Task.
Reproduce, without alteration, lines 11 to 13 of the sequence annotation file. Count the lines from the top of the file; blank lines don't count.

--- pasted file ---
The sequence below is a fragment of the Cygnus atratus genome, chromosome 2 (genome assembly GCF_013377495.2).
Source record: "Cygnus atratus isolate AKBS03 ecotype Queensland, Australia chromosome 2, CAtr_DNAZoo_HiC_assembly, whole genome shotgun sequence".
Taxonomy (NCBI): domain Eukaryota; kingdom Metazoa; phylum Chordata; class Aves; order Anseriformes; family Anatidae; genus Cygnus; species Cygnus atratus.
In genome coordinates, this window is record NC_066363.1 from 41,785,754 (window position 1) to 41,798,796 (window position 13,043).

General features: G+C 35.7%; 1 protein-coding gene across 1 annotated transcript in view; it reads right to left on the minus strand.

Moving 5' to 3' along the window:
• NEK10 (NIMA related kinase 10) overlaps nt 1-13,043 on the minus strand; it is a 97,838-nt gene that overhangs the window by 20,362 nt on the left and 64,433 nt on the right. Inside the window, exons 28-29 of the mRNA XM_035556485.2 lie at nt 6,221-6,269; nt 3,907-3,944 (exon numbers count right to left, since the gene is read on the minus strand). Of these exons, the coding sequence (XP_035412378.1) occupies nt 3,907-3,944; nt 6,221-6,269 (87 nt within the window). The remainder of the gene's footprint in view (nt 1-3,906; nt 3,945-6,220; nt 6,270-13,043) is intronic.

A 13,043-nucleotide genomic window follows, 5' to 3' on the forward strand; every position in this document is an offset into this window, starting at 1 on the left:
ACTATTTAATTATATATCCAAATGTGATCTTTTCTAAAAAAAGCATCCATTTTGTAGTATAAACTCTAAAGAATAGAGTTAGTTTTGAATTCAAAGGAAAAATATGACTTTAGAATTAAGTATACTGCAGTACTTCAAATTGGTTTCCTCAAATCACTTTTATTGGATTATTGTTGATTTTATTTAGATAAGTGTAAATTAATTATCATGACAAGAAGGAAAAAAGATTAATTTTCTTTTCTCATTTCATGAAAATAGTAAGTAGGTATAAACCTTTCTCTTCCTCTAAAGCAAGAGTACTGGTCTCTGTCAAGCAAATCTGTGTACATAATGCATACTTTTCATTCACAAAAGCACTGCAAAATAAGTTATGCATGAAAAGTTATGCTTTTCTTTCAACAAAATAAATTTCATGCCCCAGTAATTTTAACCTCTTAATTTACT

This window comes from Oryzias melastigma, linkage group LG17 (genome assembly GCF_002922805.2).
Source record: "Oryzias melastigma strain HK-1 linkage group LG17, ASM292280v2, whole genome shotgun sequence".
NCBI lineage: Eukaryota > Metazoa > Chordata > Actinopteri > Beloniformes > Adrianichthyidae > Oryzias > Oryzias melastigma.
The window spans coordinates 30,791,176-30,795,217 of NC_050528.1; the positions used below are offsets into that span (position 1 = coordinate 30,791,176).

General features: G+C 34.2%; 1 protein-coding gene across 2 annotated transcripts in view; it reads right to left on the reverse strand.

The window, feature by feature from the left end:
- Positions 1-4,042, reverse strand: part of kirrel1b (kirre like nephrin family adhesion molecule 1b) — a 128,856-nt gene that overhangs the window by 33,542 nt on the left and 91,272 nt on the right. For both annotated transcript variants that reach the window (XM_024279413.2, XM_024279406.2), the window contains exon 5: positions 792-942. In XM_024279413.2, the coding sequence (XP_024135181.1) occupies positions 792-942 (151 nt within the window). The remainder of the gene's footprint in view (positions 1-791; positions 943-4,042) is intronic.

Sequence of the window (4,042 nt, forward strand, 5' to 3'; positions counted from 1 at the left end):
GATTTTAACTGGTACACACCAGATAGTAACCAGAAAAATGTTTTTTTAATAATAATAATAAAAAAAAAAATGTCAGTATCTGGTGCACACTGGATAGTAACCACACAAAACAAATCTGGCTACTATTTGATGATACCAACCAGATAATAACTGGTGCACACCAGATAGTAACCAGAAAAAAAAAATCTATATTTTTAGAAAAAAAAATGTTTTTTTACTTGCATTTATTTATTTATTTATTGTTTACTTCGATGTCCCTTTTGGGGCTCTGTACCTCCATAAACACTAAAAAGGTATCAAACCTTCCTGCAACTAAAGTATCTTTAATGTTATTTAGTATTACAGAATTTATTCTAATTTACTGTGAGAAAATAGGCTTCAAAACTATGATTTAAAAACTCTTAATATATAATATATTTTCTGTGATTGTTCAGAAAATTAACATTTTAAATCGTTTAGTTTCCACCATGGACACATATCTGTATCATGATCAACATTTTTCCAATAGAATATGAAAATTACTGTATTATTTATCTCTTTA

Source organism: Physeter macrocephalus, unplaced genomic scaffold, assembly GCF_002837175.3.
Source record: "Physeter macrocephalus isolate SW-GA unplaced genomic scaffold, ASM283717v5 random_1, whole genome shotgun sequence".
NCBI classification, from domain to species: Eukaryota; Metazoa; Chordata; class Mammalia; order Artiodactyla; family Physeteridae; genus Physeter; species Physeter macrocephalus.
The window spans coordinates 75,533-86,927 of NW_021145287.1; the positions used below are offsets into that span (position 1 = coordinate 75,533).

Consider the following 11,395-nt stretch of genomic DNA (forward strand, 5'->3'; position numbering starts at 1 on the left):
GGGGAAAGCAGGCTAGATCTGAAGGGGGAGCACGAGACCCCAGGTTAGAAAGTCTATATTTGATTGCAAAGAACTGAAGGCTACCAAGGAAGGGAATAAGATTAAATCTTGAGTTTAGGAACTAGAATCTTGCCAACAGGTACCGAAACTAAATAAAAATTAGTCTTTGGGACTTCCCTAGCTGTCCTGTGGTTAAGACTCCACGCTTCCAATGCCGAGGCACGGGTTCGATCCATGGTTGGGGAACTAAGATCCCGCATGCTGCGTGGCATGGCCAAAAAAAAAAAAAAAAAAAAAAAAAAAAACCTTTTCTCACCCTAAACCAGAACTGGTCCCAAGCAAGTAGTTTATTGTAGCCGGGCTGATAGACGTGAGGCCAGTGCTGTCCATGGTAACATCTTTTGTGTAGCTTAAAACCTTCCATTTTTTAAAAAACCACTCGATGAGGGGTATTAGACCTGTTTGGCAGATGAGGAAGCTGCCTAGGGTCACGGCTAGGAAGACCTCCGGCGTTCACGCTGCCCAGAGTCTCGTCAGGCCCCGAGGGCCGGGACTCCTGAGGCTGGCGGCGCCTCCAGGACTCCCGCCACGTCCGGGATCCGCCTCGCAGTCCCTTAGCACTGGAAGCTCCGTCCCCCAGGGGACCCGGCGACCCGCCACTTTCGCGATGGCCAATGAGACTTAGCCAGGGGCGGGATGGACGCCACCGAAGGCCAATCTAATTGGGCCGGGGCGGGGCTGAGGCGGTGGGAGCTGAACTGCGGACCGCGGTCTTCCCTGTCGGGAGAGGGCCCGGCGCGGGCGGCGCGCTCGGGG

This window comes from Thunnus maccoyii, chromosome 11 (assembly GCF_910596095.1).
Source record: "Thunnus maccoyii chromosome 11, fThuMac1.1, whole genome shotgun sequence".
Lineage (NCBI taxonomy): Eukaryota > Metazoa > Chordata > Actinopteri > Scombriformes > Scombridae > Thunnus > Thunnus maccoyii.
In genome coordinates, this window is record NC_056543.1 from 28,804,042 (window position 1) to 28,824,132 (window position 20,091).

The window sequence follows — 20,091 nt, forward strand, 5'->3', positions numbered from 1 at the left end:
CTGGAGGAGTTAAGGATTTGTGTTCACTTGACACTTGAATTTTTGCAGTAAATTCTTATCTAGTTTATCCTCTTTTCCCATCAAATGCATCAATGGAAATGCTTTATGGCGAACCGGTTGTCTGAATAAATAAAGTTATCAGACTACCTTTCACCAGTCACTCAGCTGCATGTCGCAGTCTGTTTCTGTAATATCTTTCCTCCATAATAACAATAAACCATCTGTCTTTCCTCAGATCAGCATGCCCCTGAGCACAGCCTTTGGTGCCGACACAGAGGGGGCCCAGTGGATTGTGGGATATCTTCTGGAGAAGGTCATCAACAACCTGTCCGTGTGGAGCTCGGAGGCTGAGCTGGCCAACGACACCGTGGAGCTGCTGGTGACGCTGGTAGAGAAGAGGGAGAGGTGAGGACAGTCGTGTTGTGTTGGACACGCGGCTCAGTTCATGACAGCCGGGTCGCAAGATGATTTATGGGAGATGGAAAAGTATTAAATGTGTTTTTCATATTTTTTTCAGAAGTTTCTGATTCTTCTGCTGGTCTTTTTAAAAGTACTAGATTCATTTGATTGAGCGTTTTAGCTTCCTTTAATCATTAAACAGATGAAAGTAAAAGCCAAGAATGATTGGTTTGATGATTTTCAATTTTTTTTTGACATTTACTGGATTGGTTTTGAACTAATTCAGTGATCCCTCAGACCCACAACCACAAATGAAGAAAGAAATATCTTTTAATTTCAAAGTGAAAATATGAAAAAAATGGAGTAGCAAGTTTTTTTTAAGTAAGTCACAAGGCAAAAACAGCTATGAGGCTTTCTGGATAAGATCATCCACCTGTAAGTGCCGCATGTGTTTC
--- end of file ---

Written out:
Source record: "Oryzias melastigma strain HK-1 linkage group LG17, ASM292280v2, whole genome shotgun sequence".
NCBI lineage: Eukaryota > Metazoa > Chordata > Actinopteri > Beloniformes > Adrianichthyidae > Oryzias > Oryzias melastigma.
The window spans coordinates 30,791,176-30,795,217 of NC_050528.1; the positions used below are offsets into that span (position 1 = coordinate 30,791,176).